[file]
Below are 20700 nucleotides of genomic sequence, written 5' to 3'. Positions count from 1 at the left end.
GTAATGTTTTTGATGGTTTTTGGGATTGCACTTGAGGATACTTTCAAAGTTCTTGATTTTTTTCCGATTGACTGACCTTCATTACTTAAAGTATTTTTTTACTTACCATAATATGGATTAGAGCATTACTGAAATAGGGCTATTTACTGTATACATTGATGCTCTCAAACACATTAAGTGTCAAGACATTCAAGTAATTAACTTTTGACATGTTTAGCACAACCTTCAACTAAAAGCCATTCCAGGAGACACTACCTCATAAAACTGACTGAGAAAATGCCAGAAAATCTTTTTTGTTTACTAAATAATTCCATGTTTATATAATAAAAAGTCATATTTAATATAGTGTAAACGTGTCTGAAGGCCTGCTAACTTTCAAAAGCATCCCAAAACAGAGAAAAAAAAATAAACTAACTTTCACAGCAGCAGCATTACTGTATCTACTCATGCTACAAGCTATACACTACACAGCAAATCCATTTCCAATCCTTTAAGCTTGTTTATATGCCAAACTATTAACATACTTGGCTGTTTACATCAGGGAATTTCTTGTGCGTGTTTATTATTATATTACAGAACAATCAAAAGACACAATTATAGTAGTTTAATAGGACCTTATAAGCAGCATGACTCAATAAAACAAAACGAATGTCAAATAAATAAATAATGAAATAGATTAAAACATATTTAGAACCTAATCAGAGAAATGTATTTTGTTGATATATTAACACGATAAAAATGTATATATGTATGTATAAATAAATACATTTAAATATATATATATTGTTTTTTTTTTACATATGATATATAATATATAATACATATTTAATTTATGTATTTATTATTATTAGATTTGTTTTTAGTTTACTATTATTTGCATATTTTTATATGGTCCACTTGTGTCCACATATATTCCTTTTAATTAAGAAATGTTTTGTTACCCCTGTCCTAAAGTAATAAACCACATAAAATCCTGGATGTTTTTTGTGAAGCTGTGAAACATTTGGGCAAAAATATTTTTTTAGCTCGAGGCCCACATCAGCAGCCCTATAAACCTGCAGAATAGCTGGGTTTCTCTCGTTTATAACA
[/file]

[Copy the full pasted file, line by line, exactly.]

Below are 20700 nucleotides of genomic sequence, written 5' to 3'. Positions count from 1 at the left end.
GTAATGTTTTTGATGGTTTTTGGGATTGCACTTGAGGATACTTTCAAAGTTCTTGATTTTTTTCCGATTGACTGACCTTCATTACTTAAAGTATTTTTTTACTTACCATAATATGGATTAGAGCATTACTGAAATAGGGCTATTTACTGTATACATTGATGCTCTCAAACACATTAAGTGTCAAGACATTCAAGTAATTAACTTTTGACATGTTTAGCACAACCTTCAACTAAAAGCCATTCCAGGAGACACTACCTCATAAAACTGACTGAGAAAATGCCAGAAAATCTTTTTTGTTTACTAAATAATTCCATGTTTATATAATAAAAAGTCATATTTAATATAGTGTAAACGTGTCTGAAGGCCTGCTAACTTTCAAAAGCATCCCAAAACAGAGAAAAAAAAATAAACTAACTTTCACAGCAGCAGCATTACTGTATCTACTCATGCTACAAGCTATACACTACACAGCAAATCCATTTCCAATCCTTTAAGCTTGTTTATATGCCAAACTATTAACATACTTGGCTGTTTACATCAGGGAATTTCTTGTGCGTGTTTATTATTATATTACAGAACAATCAAAAGACACAATTATAGTAGTTTAATAGGACCTTATAAGCAGCATGACTCAATAAAACAAAACGAATGTCAAATAAATAAATAATGAAATAGATTAAAACATATTTAGAACCTAATCAGAGAAATGTATTTTGTTGATATATTAACACGATAAAAATGTATATATGTATGTATAAATAAATACATTTAAATATATATATATTGTTTTTTTTTTACATATGATATATAATATATAATACATATTTAATTTATGTATTTATTATTATTAGATTTGTTTTTAGTTTACTATTATTTGCATATTTTTATATGGTCCACTTGTGTCCACATATATTCCTTTTAATTAAGAAATGTTTTGTTACCCCTGTCCTAAAGTAATAAACCACATAAAATCCTGGATGTTTTTTGTGAAGCTGTGAAACATTTGGGCAAAAATATTTTTTTAGCTCGAGGCCCACATCAGCAGCCCTATAAACCTGCAGAATAGCTGGGTTTCTCTCGTTTATAACA